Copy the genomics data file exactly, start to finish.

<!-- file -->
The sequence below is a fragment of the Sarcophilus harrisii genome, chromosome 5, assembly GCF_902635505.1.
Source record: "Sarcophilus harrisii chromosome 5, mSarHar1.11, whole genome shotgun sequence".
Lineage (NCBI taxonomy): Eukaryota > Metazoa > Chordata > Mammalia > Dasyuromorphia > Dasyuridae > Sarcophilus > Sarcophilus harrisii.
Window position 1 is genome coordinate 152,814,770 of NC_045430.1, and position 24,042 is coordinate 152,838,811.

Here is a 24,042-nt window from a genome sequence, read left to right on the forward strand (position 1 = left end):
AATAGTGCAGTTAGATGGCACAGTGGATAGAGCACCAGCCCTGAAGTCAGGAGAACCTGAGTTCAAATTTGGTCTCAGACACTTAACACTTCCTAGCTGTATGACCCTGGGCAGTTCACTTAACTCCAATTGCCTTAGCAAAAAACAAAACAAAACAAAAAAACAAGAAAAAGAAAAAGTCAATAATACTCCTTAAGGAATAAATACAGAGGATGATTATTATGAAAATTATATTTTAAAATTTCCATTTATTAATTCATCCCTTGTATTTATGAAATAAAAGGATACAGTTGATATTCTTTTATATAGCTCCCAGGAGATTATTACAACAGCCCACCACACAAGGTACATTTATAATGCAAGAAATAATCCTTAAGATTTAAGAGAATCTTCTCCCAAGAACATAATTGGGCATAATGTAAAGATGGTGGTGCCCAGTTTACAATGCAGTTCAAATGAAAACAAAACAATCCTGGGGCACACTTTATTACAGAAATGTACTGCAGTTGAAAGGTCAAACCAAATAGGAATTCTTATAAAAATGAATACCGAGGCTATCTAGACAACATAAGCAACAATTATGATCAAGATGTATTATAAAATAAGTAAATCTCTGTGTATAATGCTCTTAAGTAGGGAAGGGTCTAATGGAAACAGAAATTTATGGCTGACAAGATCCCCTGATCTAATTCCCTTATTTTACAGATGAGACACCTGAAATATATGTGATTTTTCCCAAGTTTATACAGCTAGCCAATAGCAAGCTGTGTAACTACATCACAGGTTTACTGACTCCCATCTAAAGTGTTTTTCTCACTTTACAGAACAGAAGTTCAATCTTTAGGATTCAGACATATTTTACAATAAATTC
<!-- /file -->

The sequence below is a fragment of the Sarcophilus harrisii genome, chromosome 5, assembly GCF_902635505.1.
Source record: "Sarcophilus harrisii chromosome 5, mSarHar1.11, whole genome shotgun sequence".
Lineage (NCBI taxonomy): Eukaryota > Metazoa > Chordata > Mammalia > Dasyuromorphia > Dasyuridae > Sarcophilus > Sarcophilus harrisii.
Window position 1 is genome coordinate 152,814,770 of NC_045430.1, and position 24,042 is coordinate 152,838,811.

Here is a 24,042-nt window from a genome sequence, read left to right on the forward strand (position 1 = left end):
AATAGTGCAGTTAGATGGCACAGTGGATAGAGCACCAGCCCTGAAGTCAGGAGAACCTGAGTTCAAATTTGGTCTCAGACACTTAACACTTCCTAGCTGTATGACCCTGGGCAGTTCACTTAACTCCAATTGCCTTAGCAAAAAACAAAACAAAACAAAAAAACAAGAAAAAGAAAAAGTCAATAATACTCCTTAAGGAATAAATACAGAGGATGATTATTATGAAAATTATATTTTAAAATTTCCATTTATTAATTCATCCCTTGTATTTATGAAATAAAAGGATACAGTTGATATTCTTTTATATAGCTCCCAGGAGATTATTACAACAGCCCACCACACAAGGTACATTTATAATGCAAGAAATAATCCTTAAGATTTAAGAGAATCTTCTCCCAAGAACATAATTGGGCATAATGTAAAGATGGTGGTGCCCAGTTTACAATGCAGTTCAAATGAAAACAAAACAATCCTGGGGCACACTTTATTACAGAAATGTACTGCAGTTGAAAGGTCAAACCAAATAGGAATTCTTATAAAAATGAATACCGAGGCTATCTAGACAACATAAGCAACAATTATGATCAAGATGTATTATAAAATAAGTAAATCTCTGTGTATAATGCTCTTAAGTAGGGAAGGGTCTAATGGAAACAGAAATTTATGGCTGACAAGATCCCCTGATCTAATTCCCTTATTTTACAGATGAGACACCTGAAATATATGTGATTTTTCCCAAGTTTATACAGCTAGCCAATAGCAAGCTGTGTAACTACATCACAGGTTTACTGACTCCCATCTAAAGTGTTTTTCTCACTTTACAGAACAGAAGTTCAATCTTTAGGATTCAGACATATTTTACAATAAATTC